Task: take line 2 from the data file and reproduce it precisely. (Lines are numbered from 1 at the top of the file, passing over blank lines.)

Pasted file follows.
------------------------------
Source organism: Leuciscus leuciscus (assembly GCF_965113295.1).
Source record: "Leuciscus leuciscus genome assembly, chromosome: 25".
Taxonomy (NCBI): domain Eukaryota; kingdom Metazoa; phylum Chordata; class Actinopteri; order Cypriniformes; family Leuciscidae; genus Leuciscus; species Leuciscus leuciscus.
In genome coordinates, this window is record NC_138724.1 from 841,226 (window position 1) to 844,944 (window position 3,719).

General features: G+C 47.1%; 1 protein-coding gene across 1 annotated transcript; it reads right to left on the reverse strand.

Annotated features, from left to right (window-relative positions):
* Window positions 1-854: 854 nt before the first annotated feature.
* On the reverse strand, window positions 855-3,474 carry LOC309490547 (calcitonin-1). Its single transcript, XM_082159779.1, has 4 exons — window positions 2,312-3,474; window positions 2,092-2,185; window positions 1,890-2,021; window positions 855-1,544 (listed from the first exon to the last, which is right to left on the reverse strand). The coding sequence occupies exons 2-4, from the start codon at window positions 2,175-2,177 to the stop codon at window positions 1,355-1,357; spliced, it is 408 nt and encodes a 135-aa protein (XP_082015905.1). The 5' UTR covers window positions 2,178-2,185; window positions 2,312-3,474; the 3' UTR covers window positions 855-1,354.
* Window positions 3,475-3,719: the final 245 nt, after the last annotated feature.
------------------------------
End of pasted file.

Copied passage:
Source record: "Leuciscus leuciscus genome assembly, chromosome: 25".